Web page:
Tariq Ramadan, the Swiss-Egyptian philosopher in the vanguard of the Islamic modernisation movement, is no stranger to controversy. A substantial body of opinion, particularly in France and the US, views him as a dangerous figure who flirts with radicalism and delivers different messages depending on whether he is speaking to north African immigrants to France or senior European politicians. The debate has been reopened in the last couple of weeks by Paul Berman’s sceptical (and extremely lengthy) profile of Ramadan in the New Republic.
A year ago, Prospect published an interview with Ramadan in which he expressed his support for integration of Muslim minorities in European countries. Prospect’s editor David Goodhart wrote then that it was “vital for Europe’s future” that Ramadan’s attempt to modernise the faith and to reconcile it with Europe succeed. But last week, Ramadan argued in the Guardian that British society needed to stop insisting on Muslim integration and instead start putting its own house in order.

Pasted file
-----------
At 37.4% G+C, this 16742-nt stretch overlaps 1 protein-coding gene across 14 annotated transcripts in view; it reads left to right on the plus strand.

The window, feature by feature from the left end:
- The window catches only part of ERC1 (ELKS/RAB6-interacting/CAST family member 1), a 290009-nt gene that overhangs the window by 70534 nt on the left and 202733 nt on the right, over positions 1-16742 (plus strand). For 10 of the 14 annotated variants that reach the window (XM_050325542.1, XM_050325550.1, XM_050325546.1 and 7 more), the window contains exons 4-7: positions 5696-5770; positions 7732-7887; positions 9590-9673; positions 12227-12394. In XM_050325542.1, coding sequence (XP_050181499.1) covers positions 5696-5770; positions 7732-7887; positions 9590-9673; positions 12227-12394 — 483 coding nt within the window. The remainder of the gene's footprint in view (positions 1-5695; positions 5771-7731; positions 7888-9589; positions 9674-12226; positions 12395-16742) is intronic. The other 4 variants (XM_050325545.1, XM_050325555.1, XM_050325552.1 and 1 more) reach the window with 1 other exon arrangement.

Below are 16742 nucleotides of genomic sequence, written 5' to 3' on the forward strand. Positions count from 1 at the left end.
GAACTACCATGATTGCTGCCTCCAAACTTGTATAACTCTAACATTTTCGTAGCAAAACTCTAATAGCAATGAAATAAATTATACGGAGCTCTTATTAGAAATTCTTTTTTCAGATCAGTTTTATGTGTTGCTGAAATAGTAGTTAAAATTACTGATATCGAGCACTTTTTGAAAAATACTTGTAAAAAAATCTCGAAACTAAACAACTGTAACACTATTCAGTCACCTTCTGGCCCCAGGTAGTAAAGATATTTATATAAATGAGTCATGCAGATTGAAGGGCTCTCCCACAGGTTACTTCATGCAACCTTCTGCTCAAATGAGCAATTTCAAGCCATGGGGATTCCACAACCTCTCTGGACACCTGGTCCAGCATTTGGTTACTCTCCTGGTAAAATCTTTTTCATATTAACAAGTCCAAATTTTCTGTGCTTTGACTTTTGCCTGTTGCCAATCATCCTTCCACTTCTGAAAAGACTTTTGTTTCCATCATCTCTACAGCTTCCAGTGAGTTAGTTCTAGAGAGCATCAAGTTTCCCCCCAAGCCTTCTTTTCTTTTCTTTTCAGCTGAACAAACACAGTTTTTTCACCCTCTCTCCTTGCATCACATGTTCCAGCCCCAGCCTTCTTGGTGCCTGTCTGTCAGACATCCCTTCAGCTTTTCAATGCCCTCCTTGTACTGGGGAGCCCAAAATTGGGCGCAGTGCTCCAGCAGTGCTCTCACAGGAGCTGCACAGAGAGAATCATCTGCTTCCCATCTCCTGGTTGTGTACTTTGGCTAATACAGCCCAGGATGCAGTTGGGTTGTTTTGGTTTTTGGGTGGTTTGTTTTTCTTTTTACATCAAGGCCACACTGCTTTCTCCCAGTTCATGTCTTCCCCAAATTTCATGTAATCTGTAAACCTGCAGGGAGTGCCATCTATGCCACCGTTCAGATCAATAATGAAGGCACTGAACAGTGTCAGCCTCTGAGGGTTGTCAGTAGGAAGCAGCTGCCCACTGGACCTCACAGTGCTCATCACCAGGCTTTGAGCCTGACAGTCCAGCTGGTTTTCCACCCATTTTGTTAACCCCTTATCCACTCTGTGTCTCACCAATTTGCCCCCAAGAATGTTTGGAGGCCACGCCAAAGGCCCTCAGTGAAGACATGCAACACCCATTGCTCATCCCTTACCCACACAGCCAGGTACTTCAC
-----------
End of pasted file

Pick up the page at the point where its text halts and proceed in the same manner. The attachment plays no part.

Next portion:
David wonders if this is some sort of “complicated piece of political manoeuvring,” or if the Ramadan he interviewed last year has turned towards what he calls the “beleaguered, paranoid worldview” of some sections of British Islam. You can read his open letter to Ramadan here.